Military favours ending conscription

The Swedish military has lent its voice to the choir of those in favour of abolishing the current system of conscription.

Military favours ending conscription

In a study released on Friday, the military recommended that troops should be made up entirely of volunteers.

“The Armed Forces propose that soldiers and marines be employed for service in military units. Employment is to be preceded by basic training to which applicants will apply voluntarily,” the military said in a statement.

The study constitutes the military’s recommendations for the development of the Armed Forces over the next 20 years.

The proposals involve removing mandatory conscription during peace time, but with an option to reinstate the law in times of emergency.

The military will accept 4,500 people on an annual basis, who in effect will be treated as professional soldiers for the duration of their contract. The system is similar to that already in place in other countries such as France and the UK.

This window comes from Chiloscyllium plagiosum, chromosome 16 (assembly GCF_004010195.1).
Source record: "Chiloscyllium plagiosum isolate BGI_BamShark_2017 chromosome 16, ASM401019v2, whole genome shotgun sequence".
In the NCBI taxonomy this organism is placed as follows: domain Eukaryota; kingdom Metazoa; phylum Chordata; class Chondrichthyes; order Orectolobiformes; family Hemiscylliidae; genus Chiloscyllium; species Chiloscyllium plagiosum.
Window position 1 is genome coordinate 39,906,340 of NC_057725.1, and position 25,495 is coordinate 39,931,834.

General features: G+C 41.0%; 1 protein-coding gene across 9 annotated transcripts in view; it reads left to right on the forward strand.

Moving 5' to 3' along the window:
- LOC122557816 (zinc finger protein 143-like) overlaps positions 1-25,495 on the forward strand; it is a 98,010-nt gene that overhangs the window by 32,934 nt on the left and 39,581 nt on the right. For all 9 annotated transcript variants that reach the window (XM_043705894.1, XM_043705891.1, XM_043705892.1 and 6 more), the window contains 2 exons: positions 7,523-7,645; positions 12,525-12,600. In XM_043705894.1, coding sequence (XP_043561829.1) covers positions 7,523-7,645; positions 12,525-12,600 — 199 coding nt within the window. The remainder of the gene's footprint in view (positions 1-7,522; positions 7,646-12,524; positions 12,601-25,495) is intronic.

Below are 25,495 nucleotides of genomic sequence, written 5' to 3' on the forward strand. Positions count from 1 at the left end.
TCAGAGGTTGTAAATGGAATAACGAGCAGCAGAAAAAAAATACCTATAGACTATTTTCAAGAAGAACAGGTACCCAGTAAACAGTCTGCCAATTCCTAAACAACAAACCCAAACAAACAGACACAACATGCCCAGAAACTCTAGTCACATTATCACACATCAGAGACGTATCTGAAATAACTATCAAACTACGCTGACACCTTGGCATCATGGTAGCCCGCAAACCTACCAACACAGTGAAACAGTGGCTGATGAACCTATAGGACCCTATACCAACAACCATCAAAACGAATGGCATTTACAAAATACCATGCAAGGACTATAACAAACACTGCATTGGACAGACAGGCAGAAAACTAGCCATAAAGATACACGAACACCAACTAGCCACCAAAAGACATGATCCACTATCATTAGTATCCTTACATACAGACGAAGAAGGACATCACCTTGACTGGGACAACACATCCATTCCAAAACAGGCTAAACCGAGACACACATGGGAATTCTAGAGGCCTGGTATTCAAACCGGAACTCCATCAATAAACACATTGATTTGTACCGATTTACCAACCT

Earlier this month, the government announced the creation of a parliamentary committee to decide on how conscription can be abolished.

The committee will complete its work by February 2009, with the changes in the law due to take effect in 2010.

In the current system, 8,000 people out of an annual cohort of 120,000 Swedish citizens are called in to carry out military service. A number of people are still jailed every year for refusing to carry out compulsory military service.

In Friday’s study, the Armed Forces echoed the sentiments of Defence Minister Sten Tolgfors, who two weeks ago said that “the current system must be replaced by recruitment based on the voluntary principle.”